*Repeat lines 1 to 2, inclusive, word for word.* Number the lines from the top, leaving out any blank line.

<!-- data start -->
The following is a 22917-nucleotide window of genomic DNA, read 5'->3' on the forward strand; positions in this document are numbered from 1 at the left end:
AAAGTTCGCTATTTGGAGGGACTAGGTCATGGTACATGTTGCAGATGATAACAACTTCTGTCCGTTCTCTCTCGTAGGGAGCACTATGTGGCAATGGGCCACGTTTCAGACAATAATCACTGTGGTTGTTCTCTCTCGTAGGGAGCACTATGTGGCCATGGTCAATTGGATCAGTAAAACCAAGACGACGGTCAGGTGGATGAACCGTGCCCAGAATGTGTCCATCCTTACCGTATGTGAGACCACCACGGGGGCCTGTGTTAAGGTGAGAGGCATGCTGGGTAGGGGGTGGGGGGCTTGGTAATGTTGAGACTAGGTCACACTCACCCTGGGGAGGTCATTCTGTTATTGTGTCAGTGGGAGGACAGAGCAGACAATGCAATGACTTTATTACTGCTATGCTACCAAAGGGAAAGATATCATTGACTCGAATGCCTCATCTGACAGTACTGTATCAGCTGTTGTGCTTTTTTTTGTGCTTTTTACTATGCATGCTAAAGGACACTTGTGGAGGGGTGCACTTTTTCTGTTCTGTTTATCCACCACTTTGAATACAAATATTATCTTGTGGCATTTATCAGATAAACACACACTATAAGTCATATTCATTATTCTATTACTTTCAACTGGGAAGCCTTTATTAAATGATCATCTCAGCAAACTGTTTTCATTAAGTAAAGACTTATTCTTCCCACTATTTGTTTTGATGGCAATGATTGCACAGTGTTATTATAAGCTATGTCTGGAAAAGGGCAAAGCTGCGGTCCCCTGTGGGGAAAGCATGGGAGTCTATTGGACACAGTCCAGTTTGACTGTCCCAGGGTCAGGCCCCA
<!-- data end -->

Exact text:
The following is a 22917-nucleotide window of genomic DNA, read 5'->3' on the forward strand; positions in this document are numbered from 1 at the left end:
AAAGTTCGCTATTTGGAGGGACTAGGTCATGGTACATGTTGCAGATGATAACAACTTCTGTCCGTTCTCTCTCGTAGGGAGCACTATGTGGCAATGGGCCACGTTTCAGACAATAATCACTGTGGTTGTTCTCTCTCGTAGGGAGCACTATGTGGCCATGGTCAATTGGATCAGTAAAACCAAGACGACGGTCAGGTGGATGAACCGTGCCCAGAATGTGTCCATCCTTACCGTATGTGAGACCACCACGGGGGCCTGTGTTAAGGTGAGAGGCATGCTGGGTAGGGGGTGGGGGGCTTGGTAATGTTGAGACTAGGTCACACTCACCCTGGGGAGGTCATTCTGTTATTGTGTCAGTGGGAGGACAGAGCAGACAATGCAATGACTTTATTACTGCTATGCTACCAAAGGGAAAGATATCATTGACTCGAATGCCTCATCTGACAGTACTGTATCAGCTGTTGTGCTTTTTTTTGTGCTTTTTACTATGCATGCTAAAGGACACTTGTGGAGGGGTGCACTTTTTCTGTTCTGTTTATCCACCACTTTGAATACAAATATTATCTTGTGGCATTTATCAGATAAACACACACTATAAGTCATATTCATTATTCTATTACTTTCAACTGGGAAGCCTTTATTAAATGATCATCTCAGCAAACTGTTTTCATTAAGTAAAGACTTATTCTTCCCACTATTTGTTTTGATGGCAATGATTGCACAGTGTTATTATAAGCTATGTCTGGAAAAGGGCAAAGCTGCGGTCCCCTGTGGGGAAAGCATGGGAGTCTATTGGACACAGTCCAGTTTGACTGTCCCAGGGTCAGGCCCCA